The project titled Real-Time Amperometric Platform Using Molecular Imprinting for Selective Detection of SARS-CoV-2 (RAPID) has been funded by the Defense Advanced Research Projects Agency (DARPA). The second half of funding is contingent upon a successful demonstration of the technology.

"We had started working last summer on the idea of trying to detect SARS-Cov-2," said Verduzco, a professor of chemical and biomolecular engineering and of materials science and nanoengineering and principal investigator on the project.

"Pedro initiated the idea because he had some films that incorporate molecularly imprinted polymers that he thought could very selectively respond to anything.

"He thought we could modify it to emit an electronic signal when a virus binds to the film," Verduzco said. "Jane got involved because we want a biologist to help build these recognition layers. We saw the opportunity to pursue this with DARPA, because they have a very challenging but specific metric for sensing a very low concentration of SARS in air within 10 minutes."

Alvarez and Tao previously introduced a filter that could "trap and zap" SARS-CoV-2 in wastewater at treatment plants, a technology that was itself adapted from their method to kill bacterial "superbugs" and degrade their antibiotic resistance genes.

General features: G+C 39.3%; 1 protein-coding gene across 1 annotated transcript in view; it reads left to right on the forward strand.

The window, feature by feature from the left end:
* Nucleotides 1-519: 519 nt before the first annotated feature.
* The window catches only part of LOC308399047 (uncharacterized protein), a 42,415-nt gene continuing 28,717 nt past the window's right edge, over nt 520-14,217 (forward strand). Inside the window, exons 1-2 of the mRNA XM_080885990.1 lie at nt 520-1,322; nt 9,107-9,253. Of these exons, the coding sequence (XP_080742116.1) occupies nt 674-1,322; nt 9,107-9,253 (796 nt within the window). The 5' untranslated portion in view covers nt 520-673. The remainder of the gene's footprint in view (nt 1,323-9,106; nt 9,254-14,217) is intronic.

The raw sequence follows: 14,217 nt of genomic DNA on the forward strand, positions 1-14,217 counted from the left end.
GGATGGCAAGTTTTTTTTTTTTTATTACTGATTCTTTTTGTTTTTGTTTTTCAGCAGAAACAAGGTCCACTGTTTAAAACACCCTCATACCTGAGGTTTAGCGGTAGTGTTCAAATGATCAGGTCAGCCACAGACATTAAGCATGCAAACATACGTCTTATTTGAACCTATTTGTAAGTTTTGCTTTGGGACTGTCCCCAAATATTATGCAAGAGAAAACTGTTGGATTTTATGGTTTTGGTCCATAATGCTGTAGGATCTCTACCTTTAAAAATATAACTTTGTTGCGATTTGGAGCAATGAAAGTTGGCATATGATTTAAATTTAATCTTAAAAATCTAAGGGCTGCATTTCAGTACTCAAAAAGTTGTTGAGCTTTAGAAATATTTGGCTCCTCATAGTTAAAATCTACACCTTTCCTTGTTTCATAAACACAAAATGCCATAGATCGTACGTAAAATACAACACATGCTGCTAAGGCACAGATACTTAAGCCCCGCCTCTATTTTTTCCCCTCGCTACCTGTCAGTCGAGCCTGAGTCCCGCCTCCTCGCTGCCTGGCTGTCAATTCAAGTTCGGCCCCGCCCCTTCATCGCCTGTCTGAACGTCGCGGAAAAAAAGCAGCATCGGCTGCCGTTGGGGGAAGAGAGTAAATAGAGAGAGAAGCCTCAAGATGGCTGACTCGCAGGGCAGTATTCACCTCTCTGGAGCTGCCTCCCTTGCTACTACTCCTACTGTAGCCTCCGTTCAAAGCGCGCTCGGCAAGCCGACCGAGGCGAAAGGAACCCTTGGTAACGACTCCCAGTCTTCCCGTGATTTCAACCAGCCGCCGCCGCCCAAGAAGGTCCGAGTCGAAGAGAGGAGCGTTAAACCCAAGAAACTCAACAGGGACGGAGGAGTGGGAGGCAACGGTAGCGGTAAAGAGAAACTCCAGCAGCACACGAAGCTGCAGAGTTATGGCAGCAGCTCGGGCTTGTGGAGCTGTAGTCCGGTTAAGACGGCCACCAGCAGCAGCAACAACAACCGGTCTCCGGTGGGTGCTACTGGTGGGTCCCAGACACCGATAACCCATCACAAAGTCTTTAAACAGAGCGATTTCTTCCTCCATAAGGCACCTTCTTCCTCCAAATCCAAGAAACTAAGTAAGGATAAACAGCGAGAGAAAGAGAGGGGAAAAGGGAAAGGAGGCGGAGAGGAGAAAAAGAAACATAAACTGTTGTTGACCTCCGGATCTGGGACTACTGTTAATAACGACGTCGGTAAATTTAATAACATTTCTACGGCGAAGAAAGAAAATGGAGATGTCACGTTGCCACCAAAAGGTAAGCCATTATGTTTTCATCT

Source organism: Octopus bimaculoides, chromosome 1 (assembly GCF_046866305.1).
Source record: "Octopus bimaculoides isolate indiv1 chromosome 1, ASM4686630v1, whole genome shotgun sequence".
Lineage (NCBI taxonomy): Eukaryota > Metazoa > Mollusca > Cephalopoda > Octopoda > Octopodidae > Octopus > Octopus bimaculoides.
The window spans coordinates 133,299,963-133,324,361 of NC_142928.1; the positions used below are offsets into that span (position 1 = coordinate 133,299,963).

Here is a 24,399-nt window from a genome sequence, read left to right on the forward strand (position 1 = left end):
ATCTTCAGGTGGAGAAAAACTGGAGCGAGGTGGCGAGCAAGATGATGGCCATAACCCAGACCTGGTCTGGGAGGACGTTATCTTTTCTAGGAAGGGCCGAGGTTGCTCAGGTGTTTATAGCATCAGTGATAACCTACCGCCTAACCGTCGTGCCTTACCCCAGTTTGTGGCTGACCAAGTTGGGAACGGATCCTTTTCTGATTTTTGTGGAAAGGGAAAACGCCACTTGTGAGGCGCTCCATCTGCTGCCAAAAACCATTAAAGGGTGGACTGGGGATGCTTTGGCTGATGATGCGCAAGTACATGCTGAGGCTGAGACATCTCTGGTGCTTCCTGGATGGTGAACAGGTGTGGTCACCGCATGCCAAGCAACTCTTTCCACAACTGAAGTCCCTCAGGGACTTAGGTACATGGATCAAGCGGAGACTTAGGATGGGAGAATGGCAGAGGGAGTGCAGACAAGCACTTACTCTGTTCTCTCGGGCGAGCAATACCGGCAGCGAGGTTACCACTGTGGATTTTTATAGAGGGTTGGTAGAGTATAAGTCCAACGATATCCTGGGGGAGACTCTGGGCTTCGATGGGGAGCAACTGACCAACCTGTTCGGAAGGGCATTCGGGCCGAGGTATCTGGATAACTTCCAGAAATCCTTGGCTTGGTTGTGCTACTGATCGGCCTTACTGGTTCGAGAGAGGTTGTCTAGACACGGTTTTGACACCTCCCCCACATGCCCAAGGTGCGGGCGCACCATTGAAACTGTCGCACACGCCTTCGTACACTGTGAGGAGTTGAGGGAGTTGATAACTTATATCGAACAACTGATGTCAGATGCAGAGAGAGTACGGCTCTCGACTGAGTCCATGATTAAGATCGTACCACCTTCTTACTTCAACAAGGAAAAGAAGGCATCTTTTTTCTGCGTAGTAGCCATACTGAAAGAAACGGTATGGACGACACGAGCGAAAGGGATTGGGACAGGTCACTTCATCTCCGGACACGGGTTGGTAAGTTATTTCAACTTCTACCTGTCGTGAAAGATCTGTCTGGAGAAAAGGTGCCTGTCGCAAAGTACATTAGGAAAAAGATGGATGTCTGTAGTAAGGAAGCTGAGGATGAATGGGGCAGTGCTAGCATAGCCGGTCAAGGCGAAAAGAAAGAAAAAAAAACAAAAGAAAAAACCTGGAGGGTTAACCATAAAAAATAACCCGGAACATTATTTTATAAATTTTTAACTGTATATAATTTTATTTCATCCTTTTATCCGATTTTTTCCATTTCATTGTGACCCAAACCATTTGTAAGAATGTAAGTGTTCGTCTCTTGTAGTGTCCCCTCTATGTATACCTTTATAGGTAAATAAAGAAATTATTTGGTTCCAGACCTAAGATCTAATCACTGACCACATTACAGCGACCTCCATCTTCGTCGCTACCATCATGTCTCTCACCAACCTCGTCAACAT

"Molecular imprinting cavities where specific molecules or particles fit snugly can enhance the capacity of surfaces to selectively adsorb and concentrate viruses, which in turn facilitates their disinfection, in the trap-and-zap project, or detection, in this RAPID project," Alvarez said.

"Thus, we were able to leverage previous work on molecular imprinting," he said. "Jane suggested a significant improvement related to anchoring specific biorecognition factors to further enhance the selectivity of the surface to attach and concentrate SARS-CoV-2."

The researchers' proposal describes a bioaerosol sampler that would concentrate airborne SARS-CoV-2 into a liquid electrolyte medium, bind it onto virus-imprinted polymers functionalized with SARS-CoV-2 attachment factors that enhance selectivity and use organic electrochemical transistors to rapidly transduce SARS-CoV-2 binding events into electronic signals.

The proposed device would be sized for analysis of a 50-cubic-meter office, a 300-cubic-meter classroom or central building monitoring. They expect the filtration system to be not only rapidly adaptable for other pathogens but also able to nondestructively capture viruses in a way that retains them for further analysis.

Lawrence's lab works with the UTMB Galveston National Laboratory, which is part of the National Institute of Allergy and Infectious Diseases biodefense network. He is also director of the Aerobiology Services Division at the lab and has expertise with aerosolization and testing of SARS-CoV-2.

Verduzco said the Rice team will spend the first nine months fabricating the device and testing it on inactivated SARS-CoV-2. "If we are successful, the next nine months will focus on testing with live SARS-CoV-2 at UTMB, and also optimizing the device to meet project metrics," he said.

Bio-Aerosol Collection and Identification System Capable of Detecting SARS-CoV-2 in Air

Smiths Detection, a global leader in threat detection and security screening technologies, today reports that its BioFlash® Biological Identifier is capable of detecting SARS-CoV-2 in the air following tests conducted by the United States Army Medical Research Institute of Infectious Diseases (USAMRIID).